INS Kadmatt, the second ASW corvette built under Project 28, sails into Sasebo, Japan
By Ajai Shukla
Garden Reach, Kolkata
Business Standard, 4th Oct 19
Workmen bustle over INS Kavaratti, a sleek anti-submarine warfare (ASW) corvette nearing completion at Garden Reach Shipbuilders & Engineers (GRSE), Kolkata, on the monsoon-swollen Hooghly River. The last of four corvettes built under Project 28, Kavaratti will be commissioned before end-2019 – three years later than contracted.
Besides being badly late, Project 28 is also over-budget – by an incredible 250 per cent. The four corvettes were sanctioned for Rs 2,700 crore, but INS Kamorta, Kadmatt, Kiltan and Kavaratti will end up costing about Rs 7,000 crore in all.
Even so, there is no complaint from the Ministry of Defence (MoD), or from the usually demanding navy. The admirals regard the delay as an acceptable price for making the Kamorta-class India’s most highly indigenised warships – about 90 per cent “Made in India”.
The ASW corvettes, which are designed and equipped to detect enemy submarines and destroy them with torpedoes, have also ended up far more silent – and, therefore, better equipped to listen for submarines – than originally envisioned.
Project 28 time-and-cost overruns mounted progressively. The first delay was caused by the MoD’s decision that INS Kamorta and its successors would be constructed from indigenous warship-grade steel – called DMR 249A, and manufactured by Bhilai Steel Plant. Developing and producing DMR 249A in sufficient quantities took two years longer than anticipated.
Then, after constructing the first two corvettes (INS Kamorta in 2014 and Kadmatt in 2016), the navy decided that the third and fourth corvettes would have superstructures (the part above the deck) built from composite materials.
The lower radar reflectivity of composites makes the corvettes harder to pick up with radar. Also, being far lighter then steel, composite superstructures have reduced the weight of INS Kiltan and Kavaratti from 3,150 tonnes to just 3,000 tonnes, thereby increasing their speed to 46 kilometres per hour (kmph) and their sea endurance to 6,400 km at a speed of 33 kmph.
However, that also imposed another year’s delay, as Swedish firm Kockums taught GRSE workers the intricacies of building with composites. Since composites cannot be welded, sheets must be held together with rivets that are finely calibrated according to the weight they support.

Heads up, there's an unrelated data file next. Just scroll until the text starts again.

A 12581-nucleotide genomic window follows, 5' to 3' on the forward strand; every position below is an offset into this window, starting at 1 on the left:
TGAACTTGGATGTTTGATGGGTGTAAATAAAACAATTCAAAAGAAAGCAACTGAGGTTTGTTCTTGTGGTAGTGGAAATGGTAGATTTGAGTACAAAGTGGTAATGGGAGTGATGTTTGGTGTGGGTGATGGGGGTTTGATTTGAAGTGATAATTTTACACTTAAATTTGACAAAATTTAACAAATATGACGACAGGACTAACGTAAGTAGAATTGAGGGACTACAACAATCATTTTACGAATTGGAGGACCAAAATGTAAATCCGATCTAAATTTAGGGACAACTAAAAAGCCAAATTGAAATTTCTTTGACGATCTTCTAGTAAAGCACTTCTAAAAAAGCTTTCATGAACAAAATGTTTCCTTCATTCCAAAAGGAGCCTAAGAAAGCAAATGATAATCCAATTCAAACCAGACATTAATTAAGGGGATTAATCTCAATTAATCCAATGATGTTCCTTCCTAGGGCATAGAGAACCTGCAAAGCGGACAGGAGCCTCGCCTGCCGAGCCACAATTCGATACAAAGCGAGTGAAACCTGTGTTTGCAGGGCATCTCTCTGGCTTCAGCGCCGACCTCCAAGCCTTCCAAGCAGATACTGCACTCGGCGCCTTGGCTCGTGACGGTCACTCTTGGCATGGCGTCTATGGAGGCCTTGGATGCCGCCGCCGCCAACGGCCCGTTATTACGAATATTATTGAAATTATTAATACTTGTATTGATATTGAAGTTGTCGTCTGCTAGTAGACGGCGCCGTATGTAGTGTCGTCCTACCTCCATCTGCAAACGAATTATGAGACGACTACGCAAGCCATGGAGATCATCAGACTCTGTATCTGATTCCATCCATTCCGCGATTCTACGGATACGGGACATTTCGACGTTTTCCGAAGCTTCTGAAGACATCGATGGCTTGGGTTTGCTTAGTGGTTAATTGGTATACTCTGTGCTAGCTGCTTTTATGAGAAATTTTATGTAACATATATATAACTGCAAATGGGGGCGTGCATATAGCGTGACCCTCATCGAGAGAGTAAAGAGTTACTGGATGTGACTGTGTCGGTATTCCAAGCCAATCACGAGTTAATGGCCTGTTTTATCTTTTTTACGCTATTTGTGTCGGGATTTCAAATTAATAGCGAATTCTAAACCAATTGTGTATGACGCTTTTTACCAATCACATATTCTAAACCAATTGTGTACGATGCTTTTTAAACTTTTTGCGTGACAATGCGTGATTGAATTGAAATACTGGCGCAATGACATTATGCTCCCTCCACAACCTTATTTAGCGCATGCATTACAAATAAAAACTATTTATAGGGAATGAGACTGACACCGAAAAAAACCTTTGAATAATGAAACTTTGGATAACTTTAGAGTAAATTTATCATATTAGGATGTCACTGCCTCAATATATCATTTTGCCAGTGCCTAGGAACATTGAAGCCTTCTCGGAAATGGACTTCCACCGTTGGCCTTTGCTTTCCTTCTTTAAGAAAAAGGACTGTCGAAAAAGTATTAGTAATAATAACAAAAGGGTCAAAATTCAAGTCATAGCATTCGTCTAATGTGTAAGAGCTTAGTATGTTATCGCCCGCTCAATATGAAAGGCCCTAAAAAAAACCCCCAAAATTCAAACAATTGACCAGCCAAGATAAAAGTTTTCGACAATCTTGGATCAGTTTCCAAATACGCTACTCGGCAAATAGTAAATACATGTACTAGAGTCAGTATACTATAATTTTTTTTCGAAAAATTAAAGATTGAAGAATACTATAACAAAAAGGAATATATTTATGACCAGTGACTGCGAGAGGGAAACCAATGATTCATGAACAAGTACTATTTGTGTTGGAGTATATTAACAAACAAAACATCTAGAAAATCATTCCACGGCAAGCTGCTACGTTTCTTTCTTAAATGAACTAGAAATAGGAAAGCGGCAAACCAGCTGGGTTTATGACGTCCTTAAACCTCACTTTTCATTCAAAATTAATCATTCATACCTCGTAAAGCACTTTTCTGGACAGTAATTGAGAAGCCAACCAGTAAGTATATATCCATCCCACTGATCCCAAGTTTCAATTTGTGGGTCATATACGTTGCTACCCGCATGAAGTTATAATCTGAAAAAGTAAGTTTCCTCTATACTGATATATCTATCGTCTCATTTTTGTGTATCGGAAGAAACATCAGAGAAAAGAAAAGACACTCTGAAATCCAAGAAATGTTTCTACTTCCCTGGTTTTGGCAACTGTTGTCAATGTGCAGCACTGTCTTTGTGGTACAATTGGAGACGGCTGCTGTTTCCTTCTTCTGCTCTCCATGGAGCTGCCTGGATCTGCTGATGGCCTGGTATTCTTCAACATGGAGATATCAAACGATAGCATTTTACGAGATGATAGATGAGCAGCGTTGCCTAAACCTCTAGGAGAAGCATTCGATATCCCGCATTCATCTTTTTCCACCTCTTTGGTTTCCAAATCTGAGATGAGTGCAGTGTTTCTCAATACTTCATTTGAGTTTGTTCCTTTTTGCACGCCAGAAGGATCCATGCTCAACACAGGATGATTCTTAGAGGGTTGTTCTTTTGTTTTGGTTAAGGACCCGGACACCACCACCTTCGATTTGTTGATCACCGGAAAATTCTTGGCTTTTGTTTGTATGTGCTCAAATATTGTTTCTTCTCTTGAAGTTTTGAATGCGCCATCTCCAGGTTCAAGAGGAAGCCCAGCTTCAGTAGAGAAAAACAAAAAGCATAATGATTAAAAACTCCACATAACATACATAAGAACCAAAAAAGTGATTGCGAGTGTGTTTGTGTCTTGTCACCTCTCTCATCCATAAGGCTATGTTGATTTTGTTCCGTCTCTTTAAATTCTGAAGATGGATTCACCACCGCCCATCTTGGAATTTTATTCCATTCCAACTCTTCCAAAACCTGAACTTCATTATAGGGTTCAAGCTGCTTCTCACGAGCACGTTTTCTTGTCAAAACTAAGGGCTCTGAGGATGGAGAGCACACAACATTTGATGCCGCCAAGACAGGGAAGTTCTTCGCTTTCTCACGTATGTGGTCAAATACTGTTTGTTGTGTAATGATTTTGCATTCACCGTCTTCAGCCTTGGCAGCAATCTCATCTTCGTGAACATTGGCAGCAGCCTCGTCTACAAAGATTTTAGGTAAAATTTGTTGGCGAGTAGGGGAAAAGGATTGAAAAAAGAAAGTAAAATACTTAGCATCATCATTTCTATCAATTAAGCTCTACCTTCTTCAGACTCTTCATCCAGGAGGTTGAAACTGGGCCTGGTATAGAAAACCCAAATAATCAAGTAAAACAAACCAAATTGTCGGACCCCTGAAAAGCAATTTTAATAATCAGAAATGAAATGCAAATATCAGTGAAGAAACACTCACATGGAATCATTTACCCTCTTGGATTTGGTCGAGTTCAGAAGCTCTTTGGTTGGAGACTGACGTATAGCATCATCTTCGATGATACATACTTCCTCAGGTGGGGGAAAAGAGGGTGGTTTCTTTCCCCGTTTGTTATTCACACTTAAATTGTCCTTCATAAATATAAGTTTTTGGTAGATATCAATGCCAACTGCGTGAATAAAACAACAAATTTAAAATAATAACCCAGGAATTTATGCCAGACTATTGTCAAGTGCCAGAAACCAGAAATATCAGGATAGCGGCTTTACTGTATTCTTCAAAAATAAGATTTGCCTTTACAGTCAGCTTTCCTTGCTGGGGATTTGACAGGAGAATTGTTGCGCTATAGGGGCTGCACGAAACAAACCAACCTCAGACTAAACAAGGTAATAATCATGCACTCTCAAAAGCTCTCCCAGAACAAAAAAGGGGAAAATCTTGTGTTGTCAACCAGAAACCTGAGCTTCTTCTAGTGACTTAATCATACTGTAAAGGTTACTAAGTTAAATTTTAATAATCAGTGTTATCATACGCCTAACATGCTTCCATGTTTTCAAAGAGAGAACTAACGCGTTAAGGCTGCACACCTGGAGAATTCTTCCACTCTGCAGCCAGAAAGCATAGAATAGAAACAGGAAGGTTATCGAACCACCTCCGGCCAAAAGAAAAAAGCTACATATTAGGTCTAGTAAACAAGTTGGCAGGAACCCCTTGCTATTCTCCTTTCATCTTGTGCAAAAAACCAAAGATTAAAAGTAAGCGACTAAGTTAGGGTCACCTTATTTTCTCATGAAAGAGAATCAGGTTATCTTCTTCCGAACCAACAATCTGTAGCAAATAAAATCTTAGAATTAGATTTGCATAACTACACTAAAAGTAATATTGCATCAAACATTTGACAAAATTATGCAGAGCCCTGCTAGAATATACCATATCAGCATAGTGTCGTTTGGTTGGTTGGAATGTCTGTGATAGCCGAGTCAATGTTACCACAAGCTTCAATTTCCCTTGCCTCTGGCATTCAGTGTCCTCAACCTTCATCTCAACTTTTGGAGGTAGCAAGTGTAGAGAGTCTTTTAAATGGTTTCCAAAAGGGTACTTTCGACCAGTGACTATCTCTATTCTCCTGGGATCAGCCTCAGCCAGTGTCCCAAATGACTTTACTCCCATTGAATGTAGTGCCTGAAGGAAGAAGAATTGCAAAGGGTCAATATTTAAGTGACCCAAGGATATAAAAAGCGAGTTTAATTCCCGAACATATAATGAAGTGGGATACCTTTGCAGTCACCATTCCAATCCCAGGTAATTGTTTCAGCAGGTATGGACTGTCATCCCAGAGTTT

Over the course of Project 28, indigenization levels have reached 90 per cent, says GRSE chief, Rear Admiral VK Saxena (Retired). These include the difficult areas of sensors and weapons, where import content is usually high.
Bharat Heavy Electricals Ltd has built the 76 millimetre Otomelara gun, while Larsen & Toubro has built the heavyweight torpedo tubes and rocket launchers used to destroy enemy submarines. The Kavach chaff launchers that serve as decoys for incoming missiles are built by the Ordnance Factory Board in Ambarnath.
Bharat Electronics Ltd has built most of the sensors and combat management systems in the Kamorta-class corvettes. These include the Revathi radar that detects enemy aircraft out to 300 km, the Lynx fire control radar that guides missiles and the Combat Management System (CMS) that integrates all the weapons and sensors.
Kirloskar Oil Engines Ltd (KOEL) has built the four diesel engines that power these corvettes, while the on-board power generation system (consisting of 3 MegaWatt generators) is manufactured in India by Cummins and Kirloskar Electric.
Given the success in designing, manufacturing and evolving a successful ASW corvette, GRSE executives say the MoD should order more corvettes, which the navy badly needs.
Yet, despite the manufacturing eco-system already created, the navy is now evolving a design for the so-called “Next Generation Corvette”.
“We have taken up a case with the navy and are in talks with them. It makes sound economic sense to freeze the design and specifications of the successful Kamorta-class and build around that,” says Saxena.
The GRSE chief points to the US Navy’s so-called DDG-51 programme, under which it has built 82 destroyers of the successful Arleigh Burke-class. Currently, every one of the US Navy’s destroyers is of this class, which has allowed incremental design and process improvements and economy of scale for vendors and sub-vendors.